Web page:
The Aerial Workhorse of the Energy Sector

“The helicopter approaches closer than any other [vehicle] to fulfillment of mankind’s ancient dreams of the flying horse and the magic carpet.”
                                                            —Igor Sikorsky, builder of the world’s first functioning helicopter

Farther out to sea and faster back to shore—that’s increasingly the demand of energy companies on Bristow Group (NYSE: BRS), the leading provider of helicopter services for the offshore oil and gas industry.

The global energy boom combined with advances in drilling technology is allowing companies to operate rigs in water that’s deeper than previously feasible. Bristow is positioned to reap more of the profits from this deepwater activity than any other helicopter operator.

Based in Houston with a market cap of $2.4 billion, Bristow currently operates 556 helicopters, the world’s largest commercial offshore rotorcraft fleet. The company’s fleet also includes 40 fixed-wing aircraft.

About 99 percent of Bristow’s revenue stems from offshore oil and gas transportation. The remaining revenue is generated by the company’s search and rescue services, helicopter maintenance facilities, and pilot training academy.

Bristow’s presence is vast, with operations in virtually every region of the world.

High oil prices are stimulating greater investments in offshore wells, raising rig utilization. These rigs require helicopters to transport crews and gear back and forth on a frequent, intraday basis—and to do it safely.

Helicopter activity in the offshore support sector is directly proportional to the capital and exploration outlays of the oil industry. It’s also axiomatic that capital and exploration expenditures are directly influenced by the prices of crude oil. As oil prices continue to hover at around $100 per barrel, companies such as Bristow are assured of steady demand.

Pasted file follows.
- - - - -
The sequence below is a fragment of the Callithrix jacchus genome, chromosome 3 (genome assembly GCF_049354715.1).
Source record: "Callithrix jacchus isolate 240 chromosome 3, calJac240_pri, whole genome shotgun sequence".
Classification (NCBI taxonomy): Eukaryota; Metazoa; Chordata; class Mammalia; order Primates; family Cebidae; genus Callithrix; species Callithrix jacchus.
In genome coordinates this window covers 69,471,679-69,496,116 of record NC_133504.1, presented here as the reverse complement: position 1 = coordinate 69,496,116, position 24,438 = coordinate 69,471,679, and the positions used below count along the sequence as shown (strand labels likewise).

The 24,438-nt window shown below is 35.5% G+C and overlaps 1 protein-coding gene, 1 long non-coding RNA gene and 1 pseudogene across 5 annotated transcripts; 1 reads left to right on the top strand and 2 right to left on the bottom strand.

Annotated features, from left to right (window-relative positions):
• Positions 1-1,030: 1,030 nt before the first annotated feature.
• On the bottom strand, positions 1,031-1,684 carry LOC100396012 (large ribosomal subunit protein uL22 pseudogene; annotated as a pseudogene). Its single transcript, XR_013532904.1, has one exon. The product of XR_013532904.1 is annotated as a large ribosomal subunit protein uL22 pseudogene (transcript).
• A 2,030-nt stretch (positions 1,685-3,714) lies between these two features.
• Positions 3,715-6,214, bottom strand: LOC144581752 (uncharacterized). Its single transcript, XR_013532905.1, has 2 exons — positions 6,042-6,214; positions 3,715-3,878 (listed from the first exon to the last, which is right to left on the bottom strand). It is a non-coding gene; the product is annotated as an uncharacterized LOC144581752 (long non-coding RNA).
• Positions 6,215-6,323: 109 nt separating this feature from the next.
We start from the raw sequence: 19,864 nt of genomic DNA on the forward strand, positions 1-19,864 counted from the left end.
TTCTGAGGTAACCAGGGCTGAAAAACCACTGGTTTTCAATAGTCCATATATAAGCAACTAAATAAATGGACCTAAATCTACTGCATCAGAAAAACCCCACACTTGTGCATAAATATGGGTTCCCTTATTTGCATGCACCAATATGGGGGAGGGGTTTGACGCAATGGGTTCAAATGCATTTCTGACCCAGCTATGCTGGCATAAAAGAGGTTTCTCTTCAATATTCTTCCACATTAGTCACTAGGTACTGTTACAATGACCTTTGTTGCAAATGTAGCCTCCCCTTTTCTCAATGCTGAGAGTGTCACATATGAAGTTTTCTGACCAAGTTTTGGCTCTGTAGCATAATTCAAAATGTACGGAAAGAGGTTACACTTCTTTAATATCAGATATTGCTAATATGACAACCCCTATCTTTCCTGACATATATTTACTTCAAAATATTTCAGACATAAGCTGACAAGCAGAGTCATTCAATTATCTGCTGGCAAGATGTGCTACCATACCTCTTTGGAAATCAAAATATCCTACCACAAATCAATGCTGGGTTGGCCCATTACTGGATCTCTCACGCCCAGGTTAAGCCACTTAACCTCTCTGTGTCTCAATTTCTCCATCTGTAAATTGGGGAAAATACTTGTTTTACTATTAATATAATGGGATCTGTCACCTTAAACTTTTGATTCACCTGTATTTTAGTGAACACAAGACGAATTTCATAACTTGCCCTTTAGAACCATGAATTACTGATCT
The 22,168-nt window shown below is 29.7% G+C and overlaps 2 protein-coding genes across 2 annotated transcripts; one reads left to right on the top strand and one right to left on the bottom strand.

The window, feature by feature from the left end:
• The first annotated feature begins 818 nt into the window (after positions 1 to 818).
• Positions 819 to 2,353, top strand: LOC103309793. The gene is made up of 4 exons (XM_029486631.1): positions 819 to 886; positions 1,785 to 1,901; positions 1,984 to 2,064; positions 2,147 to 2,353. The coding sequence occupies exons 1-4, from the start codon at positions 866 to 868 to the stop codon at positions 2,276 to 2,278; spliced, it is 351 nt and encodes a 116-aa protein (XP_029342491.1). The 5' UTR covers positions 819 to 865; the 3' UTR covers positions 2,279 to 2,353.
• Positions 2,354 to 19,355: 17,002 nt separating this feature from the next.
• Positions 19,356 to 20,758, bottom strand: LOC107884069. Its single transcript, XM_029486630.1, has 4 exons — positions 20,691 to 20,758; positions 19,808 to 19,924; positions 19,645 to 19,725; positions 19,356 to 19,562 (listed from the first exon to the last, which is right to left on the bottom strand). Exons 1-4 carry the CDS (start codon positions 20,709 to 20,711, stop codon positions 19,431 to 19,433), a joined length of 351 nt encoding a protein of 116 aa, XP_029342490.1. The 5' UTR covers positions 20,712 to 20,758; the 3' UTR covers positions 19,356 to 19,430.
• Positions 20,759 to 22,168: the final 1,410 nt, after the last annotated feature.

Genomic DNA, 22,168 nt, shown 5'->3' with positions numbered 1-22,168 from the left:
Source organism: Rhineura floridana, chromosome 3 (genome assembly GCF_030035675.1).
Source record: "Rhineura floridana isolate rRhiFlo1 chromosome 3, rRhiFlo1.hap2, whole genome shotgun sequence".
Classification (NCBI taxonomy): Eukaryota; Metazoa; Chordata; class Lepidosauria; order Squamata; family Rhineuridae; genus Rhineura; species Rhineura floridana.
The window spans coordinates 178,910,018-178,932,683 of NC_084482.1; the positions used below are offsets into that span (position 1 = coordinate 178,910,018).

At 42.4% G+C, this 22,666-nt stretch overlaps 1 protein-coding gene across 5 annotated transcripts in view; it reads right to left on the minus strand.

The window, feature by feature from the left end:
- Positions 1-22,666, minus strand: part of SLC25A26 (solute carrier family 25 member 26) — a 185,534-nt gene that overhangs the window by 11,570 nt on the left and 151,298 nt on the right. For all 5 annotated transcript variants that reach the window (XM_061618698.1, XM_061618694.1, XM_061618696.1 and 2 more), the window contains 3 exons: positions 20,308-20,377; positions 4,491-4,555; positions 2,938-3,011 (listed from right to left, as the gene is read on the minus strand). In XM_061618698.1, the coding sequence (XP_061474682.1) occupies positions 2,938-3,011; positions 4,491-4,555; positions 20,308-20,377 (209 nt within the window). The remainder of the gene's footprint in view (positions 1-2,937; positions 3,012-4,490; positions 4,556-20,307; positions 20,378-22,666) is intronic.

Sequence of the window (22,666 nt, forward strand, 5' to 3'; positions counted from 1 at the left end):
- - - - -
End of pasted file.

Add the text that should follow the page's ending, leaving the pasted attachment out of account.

As the largest company of its type, Bristow is thriving from the huge surge in deepwater drilling around the world. Shallower oil prospects are always drilled first. For that reason, the prolific oil discoveries of the future like beneath water deeper than 600 feet—the level typically considered the deepwater mark.

What’s more, new discoveries in the Gulf of Mexico, Brazil and West Africa have broken existing deepwater records, pushing rigs into water that’s 3,000 feet deep or more—and it’s this type of “ultra-deepwater” drilling that’s proving a particular boon for Bristow. Safe and efficient transport to these remote rigs requires seasoned helicopter operators with the most advanced helicopter models.

Bristow’s competitors, such as Louisiana-based PHI (NASDAQ: PHII), formerly known as Petroleum Helicopters Inc., lack the company’s economies of scale and global reach, particularly in promising emerging markets.

Bristow is in rapid expansion mode among its offshore energy clients in Argentina, Brazil, Colombia, Mexico and Venezuela. These countries are all heavily dependent on the oil industry, creating a reliable, intrinsic need for the unique capabilities of helicopters.

Further fueling helicopter demand in Latin America is rugged topography combined with insufficient infrastructure. The company also trains government pilots in the region for counter-terrorism and drug interdiction.

Bristow views Brazil as the “North Sea” of South America and maintains considerable operations in the country. The company recently acquired 42.5 percent of Lider Aviacao Holding SA, Brazil’s largest provider of helicopter and executive aviation services.

But Latin America isn’t the only source of growth. In September 2012, Bristow paid $250 million to acquire Cougar Helicopters, the largest offshore energy helicopter operator in Canada, another country where oil and gas activity is thriving.